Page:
VMFA worked hard to receive a designation from the state's Veterans Administration called Virginia Values Veterans (V3). VMFA organized and hosted a wonderful Veterans Job Fair in 2017, which included other state agencies of the Commonwealth of Virginia, local universities and corporate partners such as Dominion Energy. It was the first job fair ever for VMFA and we had a wonderful response from job seekers--about 250 total in attendance. I am so proud of the work we are doing with veterans and persons with disabilities. We try to do a VMFA job fair every two years and this October, VMFA will be hosting an Ability Job Fair, which seeks to connect persons with disabilities to jobs.
Bottom line... we will welcome job seekers of all abilities, something I am so proud of. We have to be an active participant in helping people, all people, to find work. All Americans deserve to be given an equal access to jobs and the right to work. Having the job fair in late October is intentional, as it is National Disability Employment Awareness Month and also kicks off Veterans month, which starts in November. VMFA celebrates and thanks our military service veterans and I really hope that we will see all veterans at our job fair.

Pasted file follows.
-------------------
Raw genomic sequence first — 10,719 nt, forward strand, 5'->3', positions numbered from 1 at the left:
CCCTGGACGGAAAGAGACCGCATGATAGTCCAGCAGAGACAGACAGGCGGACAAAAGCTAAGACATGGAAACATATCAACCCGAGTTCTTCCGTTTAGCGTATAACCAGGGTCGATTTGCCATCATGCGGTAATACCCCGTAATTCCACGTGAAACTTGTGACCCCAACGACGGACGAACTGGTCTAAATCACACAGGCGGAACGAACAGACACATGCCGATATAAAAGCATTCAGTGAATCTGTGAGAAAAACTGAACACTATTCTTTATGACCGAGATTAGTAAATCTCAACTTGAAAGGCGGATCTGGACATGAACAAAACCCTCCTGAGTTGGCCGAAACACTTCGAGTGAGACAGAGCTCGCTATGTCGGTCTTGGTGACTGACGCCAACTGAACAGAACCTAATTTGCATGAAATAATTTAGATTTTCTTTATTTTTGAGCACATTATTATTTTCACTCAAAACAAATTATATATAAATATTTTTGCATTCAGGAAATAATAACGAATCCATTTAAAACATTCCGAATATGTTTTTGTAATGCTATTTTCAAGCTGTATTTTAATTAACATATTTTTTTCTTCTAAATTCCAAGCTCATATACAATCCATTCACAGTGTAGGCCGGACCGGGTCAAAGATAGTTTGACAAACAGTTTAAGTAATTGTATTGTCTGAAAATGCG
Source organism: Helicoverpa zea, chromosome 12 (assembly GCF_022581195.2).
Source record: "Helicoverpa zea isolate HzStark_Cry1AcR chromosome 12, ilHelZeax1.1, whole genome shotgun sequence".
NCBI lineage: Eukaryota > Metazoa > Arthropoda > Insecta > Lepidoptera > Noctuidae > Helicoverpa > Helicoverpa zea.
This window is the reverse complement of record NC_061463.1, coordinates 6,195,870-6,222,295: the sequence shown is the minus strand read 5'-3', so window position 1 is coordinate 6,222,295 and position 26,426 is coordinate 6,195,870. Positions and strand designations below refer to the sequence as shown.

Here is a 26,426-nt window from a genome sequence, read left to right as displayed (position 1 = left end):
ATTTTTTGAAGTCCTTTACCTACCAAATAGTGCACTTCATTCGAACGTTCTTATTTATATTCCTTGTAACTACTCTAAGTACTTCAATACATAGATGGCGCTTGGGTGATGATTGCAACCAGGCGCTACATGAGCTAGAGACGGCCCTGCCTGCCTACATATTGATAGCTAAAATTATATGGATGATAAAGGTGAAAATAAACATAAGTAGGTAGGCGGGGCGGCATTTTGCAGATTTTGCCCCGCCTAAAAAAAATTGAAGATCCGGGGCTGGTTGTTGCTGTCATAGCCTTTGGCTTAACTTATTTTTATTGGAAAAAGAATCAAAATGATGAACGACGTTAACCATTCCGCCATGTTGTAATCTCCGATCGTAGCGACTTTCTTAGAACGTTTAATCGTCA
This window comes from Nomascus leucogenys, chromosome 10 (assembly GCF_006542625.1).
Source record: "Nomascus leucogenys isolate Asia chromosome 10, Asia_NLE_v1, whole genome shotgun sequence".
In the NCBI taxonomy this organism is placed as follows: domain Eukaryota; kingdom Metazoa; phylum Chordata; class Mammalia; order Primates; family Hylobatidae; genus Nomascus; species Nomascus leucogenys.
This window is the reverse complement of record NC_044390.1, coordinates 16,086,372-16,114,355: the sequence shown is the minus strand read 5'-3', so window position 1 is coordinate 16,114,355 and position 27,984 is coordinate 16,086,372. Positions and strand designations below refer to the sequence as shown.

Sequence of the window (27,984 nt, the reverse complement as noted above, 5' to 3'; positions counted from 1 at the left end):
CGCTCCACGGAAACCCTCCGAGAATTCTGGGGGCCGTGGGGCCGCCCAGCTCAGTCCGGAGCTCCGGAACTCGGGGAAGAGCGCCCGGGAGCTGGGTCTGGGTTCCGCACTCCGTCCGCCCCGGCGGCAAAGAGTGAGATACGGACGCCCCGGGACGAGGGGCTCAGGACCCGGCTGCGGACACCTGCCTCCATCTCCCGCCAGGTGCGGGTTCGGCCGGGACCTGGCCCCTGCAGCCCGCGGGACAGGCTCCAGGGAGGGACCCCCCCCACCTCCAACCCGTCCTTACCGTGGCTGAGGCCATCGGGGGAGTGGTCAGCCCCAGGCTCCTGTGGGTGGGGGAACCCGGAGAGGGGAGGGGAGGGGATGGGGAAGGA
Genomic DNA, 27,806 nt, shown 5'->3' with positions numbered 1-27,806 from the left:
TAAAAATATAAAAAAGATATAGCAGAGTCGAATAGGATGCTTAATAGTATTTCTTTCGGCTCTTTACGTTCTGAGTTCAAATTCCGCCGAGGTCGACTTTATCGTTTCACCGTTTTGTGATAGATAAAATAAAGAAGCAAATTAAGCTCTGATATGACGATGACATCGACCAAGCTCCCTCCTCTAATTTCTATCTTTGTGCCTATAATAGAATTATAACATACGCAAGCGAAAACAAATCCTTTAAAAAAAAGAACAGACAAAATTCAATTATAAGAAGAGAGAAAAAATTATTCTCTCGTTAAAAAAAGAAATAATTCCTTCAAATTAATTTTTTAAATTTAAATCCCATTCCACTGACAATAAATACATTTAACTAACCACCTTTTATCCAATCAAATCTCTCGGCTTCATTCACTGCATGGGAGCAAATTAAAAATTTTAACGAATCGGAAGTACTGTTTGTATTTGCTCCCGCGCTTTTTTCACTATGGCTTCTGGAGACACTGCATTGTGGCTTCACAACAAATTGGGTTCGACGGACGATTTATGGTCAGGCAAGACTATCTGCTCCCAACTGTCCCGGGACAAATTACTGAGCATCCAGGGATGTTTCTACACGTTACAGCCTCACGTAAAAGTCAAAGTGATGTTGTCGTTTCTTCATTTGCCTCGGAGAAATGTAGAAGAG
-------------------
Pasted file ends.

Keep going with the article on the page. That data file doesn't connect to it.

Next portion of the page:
Hiring veterans and people with disabilities is just the first step. Building an inclusive environment for them to feel valued and thrive is even harder. What are the challenges associated with diversity hiring?
I think that it is often hard for people to really talk about what diversity is and not just focus on gender and race. Many organizations have the best of intentions; however, I have observed a passive shift once an organization feels it has "met" the goal of hiring one or two persons that capture what they believe to be a diverse hire. This is a huge mistake. A "one and done" philosophy will not help organizations continue to encourage vibrant company cultures. It is important to try not to fall within this way of thinking. It will not help you in the long term, especially with recruiting or retaining the wonderful talent you just recruited for your organization. It is a fact that diversity of people and voices increases your organizations ROI.
An organization's hiring or employer brand can also be a challenge. It's important to think about how the public sees your job roles as viable opportunities that are not limited to certain populations of individuals. Perceptions of your diversity hiring brand can really hurt your applicant pool. I have found that job seekers, especially at the executive or board level, think about how they will be comfortable in your organization, so it is important to be cognizant of your pattern and practice and how you communicate with candidates. Believe it or not, you have a hiring reputation and brand. Nurture it and connect with diversity resources and organizations that can help give you ideas.
Do you use any diversity hiring tools or software?
We use many job boards that focus on diversity. These include HBCU Connect, Inside Higher Ed, AbilityJobs.Com, Higher Education Recruiting Consortium (HERC), HigherEdJobs, and other targeted affinity museum professional organizations.